The pioneer
However, Cambridge Consultants Ltd was pioneering the ultra-compact RISC processor some 15 years before ARM.

Alistair Morfey, a design engineer with Cambridge Consultants, started with a 16bit XAP processor in 1994 specifically to support embedded applications that Cambridge Consultants was developing for its clients in such sectors as industrial, low-cost consumer and medical sectors.

The XAP2 MCU used to be provided in the form of process-portable Verilog at the RTL. That processor synthesized to around 12,000 gatesabout the same as the M0and was designed-in to Bluetooth chips made by CSR plc. Other licensees include Chipcon, subsequently bought by Texas Instruments, Cyan Technology, Ember Corp. and GreenPeak Technologies.

Cambridge Consultants also pioneered a royalty-free model in the early days of licensing the XAP, which has subsequently been updated with 32bit versions. The XAP energy-efficient processors are now in over a billion chips so ARM already has competition in the field.

According to Lees, the MCU market is worth $15 billion per annum with $3 to $5 billion having been won over to 32bit solutions. "That means the 8/16bit MCU market is still worth $10 billion," said Lees, saying that was the market that M0 could take.

NXP's MCU history, although strongly based on the 8bit 8051, has more recently been based on the ARM926 and the Cortex-M3. Lees said: "We wouldn't license a core with a completely different instruction set. If you have a vision of supporting 10 companies, the infrastructure is much more important."

The Cortex-M0 is supported by third-party tool and RTOS vendors including CodeSourcery, Code Red, Express Logic, IAR Systems, Mentor Graphics, Micrium and Segger. The Cortex-M0 processor is compatible with the recently-launched Cortex Microcontroller Software Interface Standard (CMSIS), a hardware abstraction layer for the Cortex-M processor series.

The CMSIS enables consistent software interfaces to the processor for silicon vendors and middleware providers, simplifying software re-use, reducing the learning curve for new MCU developers and reducing the time-to-market for new devices.

Lees said it was an imperative of NXP's lead partner status that the M0 use the same C language compiler as the M1 core. "There is the addition of a 'deep sleep' instruction, but that is a major benefit and is worth the exception."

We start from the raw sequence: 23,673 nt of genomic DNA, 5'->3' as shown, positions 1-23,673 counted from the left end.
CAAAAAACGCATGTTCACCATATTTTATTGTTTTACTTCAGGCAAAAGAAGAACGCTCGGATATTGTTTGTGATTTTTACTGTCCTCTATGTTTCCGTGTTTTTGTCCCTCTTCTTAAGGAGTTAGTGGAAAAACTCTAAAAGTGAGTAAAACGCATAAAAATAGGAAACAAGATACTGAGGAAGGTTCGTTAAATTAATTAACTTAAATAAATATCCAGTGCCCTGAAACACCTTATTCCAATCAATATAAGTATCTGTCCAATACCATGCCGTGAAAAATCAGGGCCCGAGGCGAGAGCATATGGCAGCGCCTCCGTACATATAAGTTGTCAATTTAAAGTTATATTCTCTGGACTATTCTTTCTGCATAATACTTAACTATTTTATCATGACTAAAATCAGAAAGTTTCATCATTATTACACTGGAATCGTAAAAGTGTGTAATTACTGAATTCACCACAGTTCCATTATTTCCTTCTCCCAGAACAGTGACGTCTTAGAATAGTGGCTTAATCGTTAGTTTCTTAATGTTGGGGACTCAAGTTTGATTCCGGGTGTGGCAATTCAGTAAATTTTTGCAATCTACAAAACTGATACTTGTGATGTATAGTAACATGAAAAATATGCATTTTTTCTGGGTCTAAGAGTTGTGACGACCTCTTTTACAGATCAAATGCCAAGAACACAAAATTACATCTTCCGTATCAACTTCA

The new processor extends the company's MCU roadmap into ultralow-power MCU and SoC applications such as medical devices, e-metering, lighting, smart control, gaming accessories, compact power supply, power and motor control, precision analog and IEEE 802.15.4 (Zigbee) and Z-Wave systems. The Cortex-M0 processor is also suitable for the programmable mixed-signal market with applications such as intelligent sensors and actuators, which have traditionally required separate analog and digital devices.

"By providing 32bit performance in a 16bit footprint, the ARM Cortex-M0 processor enables us to reduce silicon and energy costs without compromising product enhancements or upward code compatibility, making it an ideal complement to the Cortex-M3 architecture that we use across our products," said Lees.

Triad Semiconductor Inc. is also an early licensee of the Cortex-M0. Triad designs and manufactures mixed-signal ASICs, and in particular, offers structured ASICs through the use of Via Configurable Array technology with single-mask layer configuration.

"Smart sensors are an ever growing requirement in a wide range of next-generation applications from industrialcto medical and automotive," said Jim Kemerling, chief technology officer of Triad Semiconductor, in a statement. "Combining the ARM Cortex-M0 processor with our silicon-proven configurable analog and digital technology will provide Triad Semiconductor customers with the fastest, safest and most cost-effective way to design, prototype and produce advanced mixed signal ASICs."

This arrangement that Triad is calling Mocha and through the single-mask layer the same piece of silicon can be configured as dual-channel sensor interface, a BLDC motor controller, an RGB LED driver plus capacitive touch or a hysteretic controller.

"Mocha-1 will be available for customers by the end of the year; prototypes in Q3 and production in Q1 of 2009," said Reid Wender, VP of marketing. Wender said Triad was working with Austriamikrosystem to produce the Mocha-1 in a 0.35?m process technology.

Two other notable ARM licensees not included in the recent M0 announcement are Luminary Micro Inc. and Energy Micro A/S. Luminary was ARM's lead partner for the introduction of MCUs based on the Cortex-M3. Energy Micro AS is working on an ARM Cortex-M3 based MCU family due to start shipping in August 2009. It is pledged to produce the most "energy-friendly" MCUs.

York declined to comment on whether Luminary and Energy Micro were active licensees of the Cortex-M0. The ARM Cortex-M0 is available for licensing immediately.

- Peter Clarke
EE Times Europe